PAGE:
2014 Draft: Potential First Round Targets (Part 1)

Pictured (from left to right): Conner Bleackley, Nikolay Goldobin, Josh Ho-Sang, Adrian Kempe

Pictured (from left to right): Conner Bleackley, Nikolay Goldobin, Josh Ho-Sang, Adrian Kempe

The Montreal Canadiens hold the 26th overall pick in the 2014 NHL Entry Draft, which is under a week away. Even though this draft isn’t held in the regard as last year’s, there are many interesting late first-round players. This is part one of the potential first round targets. It will cover Ivan Barbashev, Conner Bleackley, Eric Cornel, Anthony DeAngelo, Ryan Donato, Jack Dougherty, Nikolay Goldobin, Josh Ho-Sang, Julius Honka, Vladislav Kamenev, and Adrian Kempe. I will evaluate every player, based on what I’ve seen, heard, and read. Additionally, each player will have multiple quotes with a focus on differentiating thoughts and interesting background information. Following the player analysis, there’s a section dedicated to my personal thoughts on the prospects and who I like the best out of the group.

RELATED: Part 2 – 2014 Draft: Potential First Round Targets


Ivan Barbashev
C | 6’01” 190 lbs Moncton Wildcats (QMJHL) 
Regular Season: 48GP 25G 43A 68P | Playoffs: 6GP 4G 6A 10P

The 2012 CHL Import Draft’s first overall pick enjoyed a tremendous season. Barbashev combines many great tools: determination, skill, and speed. He’s a physical player, who will finish his checks with consistency. Doesn’t have a mean streak per say, but he won’t back down from anyone. He plays with tons of determination and takes his defensive responsibilities very seriously. He’s typically the first man back and is positionally aware. Barbashev thinks the game at a high level and is a tremendous three-zone player.

Additionally, he’s a powerful skater, who always keeps his feet moving and is constantly looking to beat defenders with a quick burst of speed. Offensively, he’s more of a playmaker than a goalscorer. He can make difficult passes look easy and distributes the puck extremely well, particularly down low. He also can score, typically using his quick wrist shot and crafty hands. In one-on-one situations he’s quite deadly, due to his offensive tools and determination. He’s great at working the cycle and has tremendous balance and body positioning.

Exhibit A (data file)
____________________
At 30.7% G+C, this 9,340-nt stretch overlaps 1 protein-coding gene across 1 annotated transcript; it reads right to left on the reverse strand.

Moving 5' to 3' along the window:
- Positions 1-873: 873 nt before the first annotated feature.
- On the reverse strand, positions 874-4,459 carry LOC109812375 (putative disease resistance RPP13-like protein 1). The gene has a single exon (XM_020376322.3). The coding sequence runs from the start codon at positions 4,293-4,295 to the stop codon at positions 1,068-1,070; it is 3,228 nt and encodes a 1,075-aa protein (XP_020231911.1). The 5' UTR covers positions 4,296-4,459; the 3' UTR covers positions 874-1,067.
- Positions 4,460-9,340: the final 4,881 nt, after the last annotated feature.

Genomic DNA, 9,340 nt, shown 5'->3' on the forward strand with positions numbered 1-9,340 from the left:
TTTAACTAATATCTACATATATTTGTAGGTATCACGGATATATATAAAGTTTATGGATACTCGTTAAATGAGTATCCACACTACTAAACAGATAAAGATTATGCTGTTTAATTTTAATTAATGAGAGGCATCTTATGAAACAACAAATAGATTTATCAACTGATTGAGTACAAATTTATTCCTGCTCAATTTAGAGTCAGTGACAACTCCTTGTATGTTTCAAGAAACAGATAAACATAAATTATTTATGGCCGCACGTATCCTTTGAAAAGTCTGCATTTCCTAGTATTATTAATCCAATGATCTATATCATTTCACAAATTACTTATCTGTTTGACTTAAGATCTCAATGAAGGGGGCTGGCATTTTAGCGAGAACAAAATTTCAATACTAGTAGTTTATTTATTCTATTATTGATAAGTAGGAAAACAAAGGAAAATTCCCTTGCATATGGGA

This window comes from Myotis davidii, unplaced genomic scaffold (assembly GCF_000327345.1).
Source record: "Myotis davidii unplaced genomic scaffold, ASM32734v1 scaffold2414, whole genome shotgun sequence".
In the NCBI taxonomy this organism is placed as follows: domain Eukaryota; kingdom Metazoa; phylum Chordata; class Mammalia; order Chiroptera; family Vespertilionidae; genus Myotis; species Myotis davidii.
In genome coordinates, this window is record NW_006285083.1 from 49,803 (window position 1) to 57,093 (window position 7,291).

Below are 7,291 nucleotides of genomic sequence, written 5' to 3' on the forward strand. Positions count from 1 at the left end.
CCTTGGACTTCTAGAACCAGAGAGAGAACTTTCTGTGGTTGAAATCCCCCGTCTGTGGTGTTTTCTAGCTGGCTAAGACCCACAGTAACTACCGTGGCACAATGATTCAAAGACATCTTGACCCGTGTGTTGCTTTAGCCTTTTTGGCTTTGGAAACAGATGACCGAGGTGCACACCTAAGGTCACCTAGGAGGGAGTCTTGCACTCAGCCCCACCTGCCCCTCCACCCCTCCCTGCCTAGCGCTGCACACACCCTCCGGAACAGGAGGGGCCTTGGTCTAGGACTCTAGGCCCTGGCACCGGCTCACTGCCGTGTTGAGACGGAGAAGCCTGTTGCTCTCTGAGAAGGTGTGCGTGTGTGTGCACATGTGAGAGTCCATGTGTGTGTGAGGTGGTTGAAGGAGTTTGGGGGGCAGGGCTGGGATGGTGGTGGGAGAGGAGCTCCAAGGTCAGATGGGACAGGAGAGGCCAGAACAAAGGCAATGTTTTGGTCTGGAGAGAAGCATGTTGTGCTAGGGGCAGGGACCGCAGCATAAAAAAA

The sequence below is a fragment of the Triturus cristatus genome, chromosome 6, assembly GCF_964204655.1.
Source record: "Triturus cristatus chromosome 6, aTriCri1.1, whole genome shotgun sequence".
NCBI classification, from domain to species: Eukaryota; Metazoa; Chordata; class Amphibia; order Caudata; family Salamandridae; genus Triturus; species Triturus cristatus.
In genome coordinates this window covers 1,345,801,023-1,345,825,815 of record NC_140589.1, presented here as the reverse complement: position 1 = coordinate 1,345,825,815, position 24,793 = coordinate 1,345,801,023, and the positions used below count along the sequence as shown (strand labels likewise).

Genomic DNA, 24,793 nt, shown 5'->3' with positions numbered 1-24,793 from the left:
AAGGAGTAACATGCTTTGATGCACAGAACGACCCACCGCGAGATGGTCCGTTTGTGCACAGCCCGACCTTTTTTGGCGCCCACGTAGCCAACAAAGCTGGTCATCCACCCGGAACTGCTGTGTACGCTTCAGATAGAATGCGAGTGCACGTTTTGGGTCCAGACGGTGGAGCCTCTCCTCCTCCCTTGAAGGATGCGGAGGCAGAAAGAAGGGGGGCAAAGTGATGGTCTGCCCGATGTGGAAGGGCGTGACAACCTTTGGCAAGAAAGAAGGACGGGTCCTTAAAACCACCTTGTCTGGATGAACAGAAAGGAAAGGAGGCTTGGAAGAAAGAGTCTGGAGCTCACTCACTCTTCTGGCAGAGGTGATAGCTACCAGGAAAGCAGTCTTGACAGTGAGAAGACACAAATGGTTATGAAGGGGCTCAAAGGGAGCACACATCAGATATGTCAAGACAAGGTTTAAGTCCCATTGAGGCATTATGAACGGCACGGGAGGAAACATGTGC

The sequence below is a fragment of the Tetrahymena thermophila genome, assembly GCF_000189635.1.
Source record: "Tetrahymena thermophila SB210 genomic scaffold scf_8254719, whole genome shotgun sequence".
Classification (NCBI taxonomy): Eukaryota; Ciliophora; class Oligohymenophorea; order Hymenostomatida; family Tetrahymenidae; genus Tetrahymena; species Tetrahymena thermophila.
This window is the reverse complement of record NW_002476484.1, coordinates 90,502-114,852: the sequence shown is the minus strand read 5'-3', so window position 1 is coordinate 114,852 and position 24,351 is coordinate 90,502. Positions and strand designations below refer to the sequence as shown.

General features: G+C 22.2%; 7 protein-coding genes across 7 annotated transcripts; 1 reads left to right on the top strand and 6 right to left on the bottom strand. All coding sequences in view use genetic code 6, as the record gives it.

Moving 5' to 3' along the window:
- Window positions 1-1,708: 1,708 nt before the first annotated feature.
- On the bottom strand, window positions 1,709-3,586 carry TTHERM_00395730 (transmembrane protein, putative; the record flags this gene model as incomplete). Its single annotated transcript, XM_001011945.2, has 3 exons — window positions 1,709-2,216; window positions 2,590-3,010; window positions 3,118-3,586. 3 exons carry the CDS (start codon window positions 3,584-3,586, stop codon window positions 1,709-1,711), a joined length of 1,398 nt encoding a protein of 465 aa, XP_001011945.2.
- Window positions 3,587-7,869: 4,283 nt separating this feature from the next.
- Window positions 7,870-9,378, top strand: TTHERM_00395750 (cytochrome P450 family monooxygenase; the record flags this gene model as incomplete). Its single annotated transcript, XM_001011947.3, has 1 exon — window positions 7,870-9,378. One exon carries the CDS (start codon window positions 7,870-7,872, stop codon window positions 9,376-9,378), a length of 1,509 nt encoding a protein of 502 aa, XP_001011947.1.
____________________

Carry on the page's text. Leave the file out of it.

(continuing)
His work ethic can never be questioned, but his offensive game can be hit and miss. He will show flashes of high-end skill, but there’s no consistency. On the flip side, this can also be shown as versatility; having the ability to play a straightforward game as well as a skilled game. He’s a skilled, hard-working player, but sometimes you wonder just how much more upside he has. Certainly a talented player with lots of pro attributes.


“Ivan is a strong skater. He reaches top speed quickly and is a very good playmaker with quick hands. He’s not afraid to mix it up, competes one-on-one and battles for pucks. He can be a gamebreaker.” – Dan Marr (Director of NHL Central Scouting)

“Ivan is a determined and spirited player. Excellent leader who does so by example and has a focus on the team’s best interests in all regards. Excellent hockey IQ in all regards and there is not a situation in the game that he can’t make a difference in. Has the ability to ‘step up’ his game when necessary. Very good skills and can score as well as set up a player and is always in the ‘guts of the action.’ Off-the-charts character.” – Craig Button (TSN Director of Scouting)

“I was thinking about moving to Canada three years ago. I talked to my father (Dmitri) and agent (J.P. Barry) because in Canada, that’s my style of hockey. The physical game and stuff like that; that’s why we moved to Canada.” – Ivan Barbashev (Article by NHL.com’s Mike Morreale)


Conner Bleackley
C 6’01 195 lbs | Red Deer Rebels (WHL)
Regular Season: 71GP 29G 39A 68P | Playoffs: 9GP 2G 1A 3P

Bleackley is a hard-working, two-way forward. Bleackley is a consistent presence and a total workhorse. He was named captain of his team at the age of just 17 . He’s improved his skating significantly over the course of his WHL career. Bleackley is a smart offensive player. A quality playmaker, who moves the puck quickly and effectively. He’s got a heavy wrist shot and good hands around the net. He’s a great player along the boards, where he uses great balance and body positioning to win puck battles.

It’s Bleackley’s play away from the puck that really shines. He positions himself well in all three zones–a highly intelligent defensive player. He uses his relentless motor and smarts in order to obtain possession. He’s great in the dot and excels on the penalty kill.